Courtesy Reuters

The recent rise of the Shanghai Cooperation Organization (SCO) -- a mutual security assembly comprised of China, Russia, Kazakhstan, Kyrgyzstan, Tajikistan, and Uzbekistan -- has been met with skepticism in the West. Some fear that it has nefarious intentions to control Central Asia; others worry that the West will somehow be left behind in the region if it does not engage with the SCO. Since its founding in 1996 as a forum for negotiating lingering Soviet-Chinese border disputes, the SCO's mission has broadened to promote regional security and economic cooperation, and combat what its members call the "three evils": separatism, extremism, and terrorism. As its agenda has expanded, so, too, have Western concerns.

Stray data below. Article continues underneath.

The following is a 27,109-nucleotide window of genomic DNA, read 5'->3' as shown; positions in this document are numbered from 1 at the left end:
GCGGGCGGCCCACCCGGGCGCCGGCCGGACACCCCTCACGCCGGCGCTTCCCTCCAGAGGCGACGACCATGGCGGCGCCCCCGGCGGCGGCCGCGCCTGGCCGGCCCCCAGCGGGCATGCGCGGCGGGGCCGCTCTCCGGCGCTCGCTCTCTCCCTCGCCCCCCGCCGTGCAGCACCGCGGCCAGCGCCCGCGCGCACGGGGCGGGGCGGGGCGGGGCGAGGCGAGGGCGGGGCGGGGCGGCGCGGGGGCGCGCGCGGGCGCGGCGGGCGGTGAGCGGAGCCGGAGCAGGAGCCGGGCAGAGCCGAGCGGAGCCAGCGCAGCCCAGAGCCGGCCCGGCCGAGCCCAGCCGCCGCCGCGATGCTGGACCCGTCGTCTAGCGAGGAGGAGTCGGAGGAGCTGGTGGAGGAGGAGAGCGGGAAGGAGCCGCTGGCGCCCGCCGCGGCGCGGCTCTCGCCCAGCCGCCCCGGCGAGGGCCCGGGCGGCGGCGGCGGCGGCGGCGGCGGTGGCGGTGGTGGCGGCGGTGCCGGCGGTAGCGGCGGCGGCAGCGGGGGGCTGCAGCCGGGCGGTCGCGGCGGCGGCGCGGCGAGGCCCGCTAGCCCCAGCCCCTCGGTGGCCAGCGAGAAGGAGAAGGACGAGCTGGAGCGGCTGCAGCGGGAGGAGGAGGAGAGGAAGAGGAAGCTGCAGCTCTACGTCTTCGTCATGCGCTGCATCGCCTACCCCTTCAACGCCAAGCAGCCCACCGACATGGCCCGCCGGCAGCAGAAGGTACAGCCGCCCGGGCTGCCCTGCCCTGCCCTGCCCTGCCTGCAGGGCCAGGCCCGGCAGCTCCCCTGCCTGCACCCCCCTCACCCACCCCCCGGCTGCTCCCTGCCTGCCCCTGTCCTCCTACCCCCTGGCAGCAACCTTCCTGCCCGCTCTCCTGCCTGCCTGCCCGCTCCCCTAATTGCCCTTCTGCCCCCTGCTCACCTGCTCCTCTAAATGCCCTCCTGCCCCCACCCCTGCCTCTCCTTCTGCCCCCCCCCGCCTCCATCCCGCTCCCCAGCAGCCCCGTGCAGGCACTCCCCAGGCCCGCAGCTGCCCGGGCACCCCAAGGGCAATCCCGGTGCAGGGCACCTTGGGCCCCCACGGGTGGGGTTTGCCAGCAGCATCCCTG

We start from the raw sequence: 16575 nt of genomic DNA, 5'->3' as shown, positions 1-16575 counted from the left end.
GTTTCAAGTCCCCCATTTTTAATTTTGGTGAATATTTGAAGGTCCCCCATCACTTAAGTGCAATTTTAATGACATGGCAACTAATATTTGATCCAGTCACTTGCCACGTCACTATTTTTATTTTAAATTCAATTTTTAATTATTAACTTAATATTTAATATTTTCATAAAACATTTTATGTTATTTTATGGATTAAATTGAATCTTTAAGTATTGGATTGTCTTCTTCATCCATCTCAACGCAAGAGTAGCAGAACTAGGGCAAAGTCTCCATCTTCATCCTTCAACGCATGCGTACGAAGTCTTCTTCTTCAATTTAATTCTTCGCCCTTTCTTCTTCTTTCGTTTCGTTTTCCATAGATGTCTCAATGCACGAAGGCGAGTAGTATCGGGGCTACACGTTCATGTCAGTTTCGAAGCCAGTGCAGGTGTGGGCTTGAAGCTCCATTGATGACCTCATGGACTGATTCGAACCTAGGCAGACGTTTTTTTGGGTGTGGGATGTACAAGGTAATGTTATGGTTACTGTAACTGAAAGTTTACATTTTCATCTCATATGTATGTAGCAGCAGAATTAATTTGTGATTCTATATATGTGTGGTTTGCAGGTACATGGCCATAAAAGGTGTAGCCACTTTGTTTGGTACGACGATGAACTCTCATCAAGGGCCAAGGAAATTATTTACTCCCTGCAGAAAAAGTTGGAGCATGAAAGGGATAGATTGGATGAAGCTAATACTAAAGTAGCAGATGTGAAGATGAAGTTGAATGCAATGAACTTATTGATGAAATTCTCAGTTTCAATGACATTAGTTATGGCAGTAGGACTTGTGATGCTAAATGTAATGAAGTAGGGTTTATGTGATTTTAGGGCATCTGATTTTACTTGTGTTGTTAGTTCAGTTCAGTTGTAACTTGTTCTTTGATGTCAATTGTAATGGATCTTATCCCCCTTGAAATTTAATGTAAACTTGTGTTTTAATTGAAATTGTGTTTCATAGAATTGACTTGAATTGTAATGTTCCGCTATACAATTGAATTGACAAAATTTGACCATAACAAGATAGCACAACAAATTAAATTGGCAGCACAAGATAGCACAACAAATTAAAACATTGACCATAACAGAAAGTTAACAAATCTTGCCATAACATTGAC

When the heads of the SCO countries called for a timetable for closing U.S. military bases in Central Asia at its annual summit in 2005, the SCO appeared to be positioning itself against U.S. influence in the

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  • ALEXANDER COOLEY is Associate Professor of Political Science at Barnard College, Columbia University, and a fellow at the Open Society Institute.
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